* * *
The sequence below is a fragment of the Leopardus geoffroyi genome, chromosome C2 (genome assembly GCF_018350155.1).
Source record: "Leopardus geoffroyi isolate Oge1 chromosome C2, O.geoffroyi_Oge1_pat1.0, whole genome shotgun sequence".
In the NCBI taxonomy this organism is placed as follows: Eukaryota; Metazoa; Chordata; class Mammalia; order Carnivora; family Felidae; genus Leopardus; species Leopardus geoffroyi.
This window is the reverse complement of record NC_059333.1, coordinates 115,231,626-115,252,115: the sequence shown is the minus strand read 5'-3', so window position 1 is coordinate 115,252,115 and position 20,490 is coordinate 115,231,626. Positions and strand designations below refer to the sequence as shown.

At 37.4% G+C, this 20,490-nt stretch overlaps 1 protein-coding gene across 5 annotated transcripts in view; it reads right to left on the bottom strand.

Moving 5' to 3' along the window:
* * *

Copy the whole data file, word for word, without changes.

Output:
The sequence below is a fragment of the Leopardus geoffroyi genome, chromosome C2 (genome assembly GCF_018350155.1).
Source record: "Leopardus geoffroyi isolate Oge1 chromosome C2, O.geoffroyi_Oge1_pat1.0, whole genome shotgun sequence".
In the NCBI taxonomy this organism is placed as follows: Eukaryota; Metazoa; Chordata; class Mammalia; order Carnivora; family Felidae; genus Leopardus; species Leopardus geoffroyi.
This window is the reverse complement of record NC_059333.1, coordinates 115,231,626-115,252,115: the sequence shown is the minus strand read 5'-3', so window position 1 is coordinate 115,252,115 and position 20,490 is coordinate 115,231,626. Positions and strand designations below refer to the sequence as shown.

At 37.4% G+C, this 20,490-nt stretch overlaps 1 protein-coding gene across 5 annotated transcripts in view; it reads right to left on the bottom strand.

Moving 5' to 3' along the window: